Getting the right person in the right job is obviously a crucial component of successful talent management. But is there a measurable way to know how often the organization meets this goal?
Some would argue the answer is no. Determining whether a new hire is a good “fit” for the organization is much more subjective than objective in many cases. But there are actions we can take to at least measure the quality of our hiring decisions on a consistent basis—even if we can never fully banish the subjectivity of such a measurement.
This entire premise—measuring how effective we are at hiring the right talent—is the basis for the “quality of hire” metric.
Today, there are probably as many ways to measure quality of hire as there are companies trying to measure it. But we can learn to be more effective by reviewing some of the most common measures and determining which of those make sense to replicate in our own organizations.
How are Organizations Measuring Quality of Hire?
At the end of the day, there is no single measurement that assesses overall quality of hire. Most organizations use a set of metrics together as a group. These organizations take several truly objective measures, such as turnover rates, and look at those measures in coordination with more subjective measures like performance reviews. Here are some of the many metrics organizations are using concurrently to get an overall “quality of hire” measurement:
- Turnover/retention rates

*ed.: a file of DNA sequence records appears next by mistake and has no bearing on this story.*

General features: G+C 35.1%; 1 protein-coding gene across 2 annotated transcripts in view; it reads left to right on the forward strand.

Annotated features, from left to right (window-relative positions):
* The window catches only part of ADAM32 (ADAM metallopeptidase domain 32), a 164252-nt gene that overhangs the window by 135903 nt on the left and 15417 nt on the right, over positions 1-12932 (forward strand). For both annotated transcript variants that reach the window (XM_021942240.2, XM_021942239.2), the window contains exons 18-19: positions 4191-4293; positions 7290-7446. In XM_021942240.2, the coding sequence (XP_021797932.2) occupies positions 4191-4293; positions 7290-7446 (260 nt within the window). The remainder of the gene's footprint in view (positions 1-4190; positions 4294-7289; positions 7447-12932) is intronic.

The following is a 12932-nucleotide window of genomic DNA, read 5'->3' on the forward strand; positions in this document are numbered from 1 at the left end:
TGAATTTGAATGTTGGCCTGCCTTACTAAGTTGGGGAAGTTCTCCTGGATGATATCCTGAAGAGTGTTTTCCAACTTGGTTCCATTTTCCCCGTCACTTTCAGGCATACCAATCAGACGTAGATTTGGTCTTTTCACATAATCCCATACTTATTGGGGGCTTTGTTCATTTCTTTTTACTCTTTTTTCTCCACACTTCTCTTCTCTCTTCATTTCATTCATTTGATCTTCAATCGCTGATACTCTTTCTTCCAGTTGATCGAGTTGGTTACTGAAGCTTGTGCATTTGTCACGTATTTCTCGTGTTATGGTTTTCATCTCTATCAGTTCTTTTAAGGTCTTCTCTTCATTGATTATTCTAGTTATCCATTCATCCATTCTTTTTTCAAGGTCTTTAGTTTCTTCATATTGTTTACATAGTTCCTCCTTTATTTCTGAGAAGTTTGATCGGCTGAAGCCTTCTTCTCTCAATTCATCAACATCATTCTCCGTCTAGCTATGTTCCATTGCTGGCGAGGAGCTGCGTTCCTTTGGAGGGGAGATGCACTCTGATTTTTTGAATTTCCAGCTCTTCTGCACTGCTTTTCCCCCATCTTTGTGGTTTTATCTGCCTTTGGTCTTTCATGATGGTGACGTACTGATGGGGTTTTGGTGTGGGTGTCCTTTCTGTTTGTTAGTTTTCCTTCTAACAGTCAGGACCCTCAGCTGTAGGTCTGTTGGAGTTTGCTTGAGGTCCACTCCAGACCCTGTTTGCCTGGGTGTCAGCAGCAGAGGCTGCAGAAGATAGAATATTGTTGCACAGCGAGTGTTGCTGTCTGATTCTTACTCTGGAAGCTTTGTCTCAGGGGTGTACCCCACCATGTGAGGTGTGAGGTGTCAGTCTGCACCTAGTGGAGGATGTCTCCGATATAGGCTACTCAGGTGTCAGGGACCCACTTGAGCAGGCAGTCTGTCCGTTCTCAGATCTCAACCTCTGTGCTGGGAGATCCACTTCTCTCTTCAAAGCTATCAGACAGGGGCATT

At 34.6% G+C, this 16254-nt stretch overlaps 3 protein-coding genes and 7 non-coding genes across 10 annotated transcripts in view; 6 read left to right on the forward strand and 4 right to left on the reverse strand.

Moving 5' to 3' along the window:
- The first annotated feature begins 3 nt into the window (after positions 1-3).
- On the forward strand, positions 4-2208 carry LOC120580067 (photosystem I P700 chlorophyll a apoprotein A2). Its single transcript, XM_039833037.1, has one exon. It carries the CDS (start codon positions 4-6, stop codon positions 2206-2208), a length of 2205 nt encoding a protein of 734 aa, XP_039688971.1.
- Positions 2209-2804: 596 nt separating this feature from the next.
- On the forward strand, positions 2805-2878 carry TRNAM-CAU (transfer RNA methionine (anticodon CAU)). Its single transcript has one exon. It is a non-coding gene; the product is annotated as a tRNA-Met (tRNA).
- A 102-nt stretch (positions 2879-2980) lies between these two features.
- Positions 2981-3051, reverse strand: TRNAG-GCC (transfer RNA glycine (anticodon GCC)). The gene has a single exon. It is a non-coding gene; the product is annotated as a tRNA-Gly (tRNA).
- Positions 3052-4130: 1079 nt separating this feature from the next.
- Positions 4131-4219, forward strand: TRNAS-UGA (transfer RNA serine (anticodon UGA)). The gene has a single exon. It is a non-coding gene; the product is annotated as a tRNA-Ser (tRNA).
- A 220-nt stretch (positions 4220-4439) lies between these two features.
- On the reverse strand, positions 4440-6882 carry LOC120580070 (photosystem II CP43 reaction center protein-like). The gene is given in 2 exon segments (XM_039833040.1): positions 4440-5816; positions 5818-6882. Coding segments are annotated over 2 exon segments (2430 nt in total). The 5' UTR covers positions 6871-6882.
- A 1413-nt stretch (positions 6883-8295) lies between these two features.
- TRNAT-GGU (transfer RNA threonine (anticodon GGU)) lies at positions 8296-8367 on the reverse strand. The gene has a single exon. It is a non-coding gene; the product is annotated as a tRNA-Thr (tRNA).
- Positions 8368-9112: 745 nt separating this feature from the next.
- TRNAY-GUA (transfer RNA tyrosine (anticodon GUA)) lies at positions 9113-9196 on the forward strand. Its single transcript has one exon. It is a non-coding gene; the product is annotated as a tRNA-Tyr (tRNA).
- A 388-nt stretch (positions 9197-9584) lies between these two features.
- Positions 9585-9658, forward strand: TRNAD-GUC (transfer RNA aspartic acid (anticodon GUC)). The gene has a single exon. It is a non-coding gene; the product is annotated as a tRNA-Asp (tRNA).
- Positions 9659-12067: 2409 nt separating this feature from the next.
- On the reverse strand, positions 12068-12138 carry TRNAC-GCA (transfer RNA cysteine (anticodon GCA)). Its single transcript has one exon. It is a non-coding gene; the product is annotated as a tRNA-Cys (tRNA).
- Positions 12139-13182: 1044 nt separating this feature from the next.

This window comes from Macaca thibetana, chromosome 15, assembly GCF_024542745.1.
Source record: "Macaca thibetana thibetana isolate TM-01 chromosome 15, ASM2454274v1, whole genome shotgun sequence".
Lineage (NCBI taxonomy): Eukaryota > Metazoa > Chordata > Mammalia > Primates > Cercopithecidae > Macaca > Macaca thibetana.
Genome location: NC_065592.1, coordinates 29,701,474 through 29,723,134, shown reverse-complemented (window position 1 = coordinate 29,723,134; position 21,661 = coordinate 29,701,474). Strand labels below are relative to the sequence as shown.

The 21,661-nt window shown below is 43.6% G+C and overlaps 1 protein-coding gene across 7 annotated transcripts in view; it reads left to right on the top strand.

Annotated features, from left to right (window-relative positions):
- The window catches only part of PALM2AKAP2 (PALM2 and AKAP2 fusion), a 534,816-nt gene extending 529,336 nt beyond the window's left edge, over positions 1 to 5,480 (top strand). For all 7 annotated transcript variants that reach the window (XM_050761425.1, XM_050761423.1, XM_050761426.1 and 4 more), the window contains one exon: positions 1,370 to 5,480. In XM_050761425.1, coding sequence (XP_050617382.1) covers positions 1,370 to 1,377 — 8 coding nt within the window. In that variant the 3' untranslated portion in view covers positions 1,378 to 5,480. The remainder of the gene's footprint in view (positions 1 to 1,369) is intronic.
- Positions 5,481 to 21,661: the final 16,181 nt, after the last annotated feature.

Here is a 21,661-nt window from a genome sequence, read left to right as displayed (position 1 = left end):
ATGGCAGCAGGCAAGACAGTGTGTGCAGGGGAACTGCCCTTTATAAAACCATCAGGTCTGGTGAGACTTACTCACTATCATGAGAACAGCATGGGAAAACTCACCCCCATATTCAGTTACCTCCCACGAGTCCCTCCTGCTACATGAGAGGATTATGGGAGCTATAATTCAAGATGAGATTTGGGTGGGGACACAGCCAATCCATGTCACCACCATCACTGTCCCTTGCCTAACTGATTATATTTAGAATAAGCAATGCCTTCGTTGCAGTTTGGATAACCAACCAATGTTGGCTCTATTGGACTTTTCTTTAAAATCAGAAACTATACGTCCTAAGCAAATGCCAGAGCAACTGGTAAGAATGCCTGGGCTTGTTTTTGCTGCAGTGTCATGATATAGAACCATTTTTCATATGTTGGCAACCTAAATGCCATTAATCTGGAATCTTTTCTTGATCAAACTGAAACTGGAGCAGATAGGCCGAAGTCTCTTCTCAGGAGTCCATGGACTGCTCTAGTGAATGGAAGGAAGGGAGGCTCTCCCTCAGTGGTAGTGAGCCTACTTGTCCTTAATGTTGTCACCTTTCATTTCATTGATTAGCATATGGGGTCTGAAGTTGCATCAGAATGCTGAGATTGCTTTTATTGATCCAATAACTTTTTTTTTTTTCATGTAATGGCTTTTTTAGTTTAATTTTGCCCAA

- Prehire testing results
- Cultural fit (as measured by survey data)
- Successful completion of full onboarding process
- Time to productivity
- Total productivity level of the new hire (such as revenue or percentage of goals completed)
- Error rates
- Employee engagement levels
- Performance reviews and/or 360-degree feedback results
- Survey results from:
- Surveys completed by new employee’s manager asking about fit and performance and whether they would rehire;
- Surveys completed by new employee; and
- Surveys completed by entire team, asking about how well the company culture is being upheld.
While some of these measures are clearly subjective, they can be useful as a benchmark and point of comparison over time. Employee engagement level is a good example: It’s purely subjective, but it can definitely be influenced and improved over time. The results of surveys are also subjective but are still useful for comparison, assuming the questions remain fairly consistent and are relevant for the organization to measure and improve upon.
How to Create a Quality of Hire Metric
Some organizations find it useful to take some of the items in the list above and create a calculation for new hire quality. For example, such a formula might include:
(Performance + Productivity + Retention) / N
Performance is the average of all new hire performance ratings.
Productivity is measured as the percentage of new hires achieving full productivity in the desired time frame.
Retention is the percentage of new hires still onboard after a year.
N is the number of indicators used in the formula. In our example here, it’s three, but you could add other metrics into the formula, and then “N” would be the total number of metrics used.
Doing a measurement in this way yields a percentage figure, which can be used to compare quality of hire measures over time.
What about your organization? Do you measure quality of hire? How do you go about it? What data do you include?
*This article does not constitute legal advice. Always consult legal counsel with specific questions.
About Bridget Miller:
Bridget Miller is a business consultant with a specialized MBA in International Economics and Management, which provides a unique perspective on business challenges. She’s been working in the corporate world for over 15 years, with experience across multiple diverse departments including HR, sales, marketing, IT, commercial development, and training.